This movie was artfully shot and thoughtfully told. If you’re into sushi, fine dining, quality story telling, family dynamics, foreign cultures, contemporary cinematography, or adorable elderly men this film is for you.
It goes through to discuss the hard life and hard work of Jiro Ono, the 85 year-old, three Michelin star awarded sushi master. The oldest person to ever be awarded three stars, actually. Besides the sushi, the story line focuses mostly on the pressure facing his eldest son, 50 year old Yoshikazu, to one day take over the restaurant, the world renowned Sukiyabashi Jiro. At one point it is observed that Yoshikazu has to exhibit twice the amount of skill and talent that his father has just to be seen as an equal. I must admit that there are parts when just how suffocating such pressure must be. In all fairness though, Jiro has no problem discussing the importance he is putting on his son carrying on his legacy of perfection. It is still tough to watch at points.
A portion of the film that really stood out to me is when father and son discuss how the quality of their dishes can only be as good as the quality of the product they are sourcing. You follow Yoshikazu to the fish market, which may be one of the strangest things I have ever seen, and you’re able to see his relationships with his vendors and what they put into choosing some of the highest quality seafood in the world. Yoshikazu also goes on to talk about how important conservation is, noting that seafood is clearly an integral part to maintaining his livelihood but that doesn’t mean that every last fish should be harvested.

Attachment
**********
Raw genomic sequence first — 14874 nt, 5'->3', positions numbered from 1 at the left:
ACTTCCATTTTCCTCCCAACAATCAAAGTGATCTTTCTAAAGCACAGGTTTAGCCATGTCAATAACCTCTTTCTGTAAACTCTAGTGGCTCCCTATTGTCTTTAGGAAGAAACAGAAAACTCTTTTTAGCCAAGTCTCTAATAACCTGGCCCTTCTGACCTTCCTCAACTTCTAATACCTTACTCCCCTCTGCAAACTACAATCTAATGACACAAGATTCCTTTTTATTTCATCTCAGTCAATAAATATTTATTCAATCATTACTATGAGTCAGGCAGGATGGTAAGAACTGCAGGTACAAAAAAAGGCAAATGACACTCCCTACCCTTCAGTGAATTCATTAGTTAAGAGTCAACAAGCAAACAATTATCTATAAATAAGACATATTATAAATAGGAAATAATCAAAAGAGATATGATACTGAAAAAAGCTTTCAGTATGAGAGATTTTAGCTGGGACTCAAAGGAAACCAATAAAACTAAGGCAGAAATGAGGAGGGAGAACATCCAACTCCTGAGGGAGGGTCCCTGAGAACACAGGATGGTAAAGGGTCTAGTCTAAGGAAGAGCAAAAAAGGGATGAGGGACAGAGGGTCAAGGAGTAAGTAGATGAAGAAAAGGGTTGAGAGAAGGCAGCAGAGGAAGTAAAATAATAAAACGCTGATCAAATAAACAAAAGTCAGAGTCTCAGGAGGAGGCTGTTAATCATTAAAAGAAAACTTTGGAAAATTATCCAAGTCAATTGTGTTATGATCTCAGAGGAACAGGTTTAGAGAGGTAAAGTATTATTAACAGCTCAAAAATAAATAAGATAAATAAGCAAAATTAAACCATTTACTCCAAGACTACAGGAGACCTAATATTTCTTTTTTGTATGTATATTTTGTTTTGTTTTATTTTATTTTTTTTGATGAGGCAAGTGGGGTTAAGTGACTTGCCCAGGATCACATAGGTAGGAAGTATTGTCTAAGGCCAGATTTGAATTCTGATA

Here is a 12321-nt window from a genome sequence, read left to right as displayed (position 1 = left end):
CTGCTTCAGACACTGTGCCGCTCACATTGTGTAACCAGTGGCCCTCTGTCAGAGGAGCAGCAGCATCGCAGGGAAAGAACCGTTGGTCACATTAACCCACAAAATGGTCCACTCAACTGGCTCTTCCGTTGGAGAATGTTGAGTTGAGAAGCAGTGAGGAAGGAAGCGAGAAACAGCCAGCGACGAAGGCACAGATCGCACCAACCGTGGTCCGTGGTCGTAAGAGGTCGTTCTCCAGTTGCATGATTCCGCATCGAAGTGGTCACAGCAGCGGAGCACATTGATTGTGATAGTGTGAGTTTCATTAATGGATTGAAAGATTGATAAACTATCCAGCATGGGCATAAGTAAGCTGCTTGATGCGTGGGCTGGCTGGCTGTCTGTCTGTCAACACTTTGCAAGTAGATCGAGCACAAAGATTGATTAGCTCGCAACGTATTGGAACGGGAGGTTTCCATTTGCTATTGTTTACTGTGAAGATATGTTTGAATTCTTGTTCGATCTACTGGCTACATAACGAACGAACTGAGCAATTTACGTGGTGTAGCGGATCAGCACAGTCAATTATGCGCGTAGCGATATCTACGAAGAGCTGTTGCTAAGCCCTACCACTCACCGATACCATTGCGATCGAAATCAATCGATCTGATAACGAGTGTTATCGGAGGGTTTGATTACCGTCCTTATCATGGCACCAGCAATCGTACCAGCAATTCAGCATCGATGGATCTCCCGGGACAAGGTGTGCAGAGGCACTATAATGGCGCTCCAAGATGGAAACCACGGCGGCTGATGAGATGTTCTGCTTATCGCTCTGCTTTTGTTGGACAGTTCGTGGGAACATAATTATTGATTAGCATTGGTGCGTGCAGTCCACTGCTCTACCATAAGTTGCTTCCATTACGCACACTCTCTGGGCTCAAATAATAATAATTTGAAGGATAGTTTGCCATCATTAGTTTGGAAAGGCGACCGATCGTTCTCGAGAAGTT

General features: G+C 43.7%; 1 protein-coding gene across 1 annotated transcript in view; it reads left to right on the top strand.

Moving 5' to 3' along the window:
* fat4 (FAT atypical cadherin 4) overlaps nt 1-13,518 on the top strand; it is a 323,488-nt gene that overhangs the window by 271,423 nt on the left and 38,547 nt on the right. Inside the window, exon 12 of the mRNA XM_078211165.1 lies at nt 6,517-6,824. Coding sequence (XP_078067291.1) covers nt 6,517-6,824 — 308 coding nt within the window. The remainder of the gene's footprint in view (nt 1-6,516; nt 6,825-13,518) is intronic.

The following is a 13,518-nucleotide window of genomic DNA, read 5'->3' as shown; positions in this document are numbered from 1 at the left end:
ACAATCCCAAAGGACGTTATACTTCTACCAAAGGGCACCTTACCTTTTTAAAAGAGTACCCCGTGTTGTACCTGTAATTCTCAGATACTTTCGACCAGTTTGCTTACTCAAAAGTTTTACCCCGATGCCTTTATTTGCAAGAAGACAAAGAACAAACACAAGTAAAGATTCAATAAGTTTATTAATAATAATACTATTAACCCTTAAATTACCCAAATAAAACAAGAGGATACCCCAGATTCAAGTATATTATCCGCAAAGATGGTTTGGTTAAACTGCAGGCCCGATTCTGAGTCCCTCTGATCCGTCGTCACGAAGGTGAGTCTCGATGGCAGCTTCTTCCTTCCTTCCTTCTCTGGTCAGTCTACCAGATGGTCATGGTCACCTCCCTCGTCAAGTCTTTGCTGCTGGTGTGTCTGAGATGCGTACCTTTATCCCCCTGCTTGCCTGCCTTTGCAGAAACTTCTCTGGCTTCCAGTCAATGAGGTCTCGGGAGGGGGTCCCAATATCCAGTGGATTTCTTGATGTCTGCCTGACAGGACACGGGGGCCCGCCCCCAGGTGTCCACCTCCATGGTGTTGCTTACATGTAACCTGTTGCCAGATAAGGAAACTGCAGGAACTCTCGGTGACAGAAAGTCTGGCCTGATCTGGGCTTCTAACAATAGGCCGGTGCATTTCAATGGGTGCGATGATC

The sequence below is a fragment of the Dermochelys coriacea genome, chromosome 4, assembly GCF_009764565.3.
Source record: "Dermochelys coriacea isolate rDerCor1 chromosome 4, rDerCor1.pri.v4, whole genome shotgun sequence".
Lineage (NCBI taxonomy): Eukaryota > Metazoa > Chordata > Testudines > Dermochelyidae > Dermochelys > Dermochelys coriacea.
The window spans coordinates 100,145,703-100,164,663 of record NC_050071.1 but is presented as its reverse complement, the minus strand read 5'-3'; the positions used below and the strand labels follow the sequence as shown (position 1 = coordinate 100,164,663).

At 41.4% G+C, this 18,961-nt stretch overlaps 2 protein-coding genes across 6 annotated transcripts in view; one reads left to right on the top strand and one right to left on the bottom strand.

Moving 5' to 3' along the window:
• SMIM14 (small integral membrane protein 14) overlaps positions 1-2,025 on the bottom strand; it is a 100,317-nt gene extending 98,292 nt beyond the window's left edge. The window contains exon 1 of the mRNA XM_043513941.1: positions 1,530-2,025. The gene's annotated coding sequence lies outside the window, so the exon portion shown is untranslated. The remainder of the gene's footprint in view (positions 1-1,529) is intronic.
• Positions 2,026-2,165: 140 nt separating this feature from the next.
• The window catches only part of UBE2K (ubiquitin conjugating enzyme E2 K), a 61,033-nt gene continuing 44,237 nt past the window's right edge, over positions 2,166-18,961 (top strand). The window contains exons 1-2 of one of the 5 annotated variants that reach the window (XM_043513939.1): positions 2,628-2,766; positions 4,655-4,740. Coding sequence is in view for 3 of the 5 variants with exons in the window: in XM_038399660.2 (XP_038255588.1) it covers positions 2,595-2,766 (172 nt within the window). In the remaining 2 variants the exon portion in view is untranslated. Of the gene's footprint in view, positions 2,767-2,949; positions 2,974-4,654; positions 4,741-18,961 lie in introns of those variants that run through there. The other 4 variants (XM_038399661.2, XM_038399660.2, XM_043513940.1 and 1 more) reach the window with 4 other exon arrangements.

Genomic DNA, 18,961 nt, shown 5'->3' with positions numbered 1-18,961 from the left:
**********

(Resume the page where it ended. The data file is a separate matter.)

Go see this movie, please.
And to all of the Francophiles out there: Robuchon makes a cameo appearance!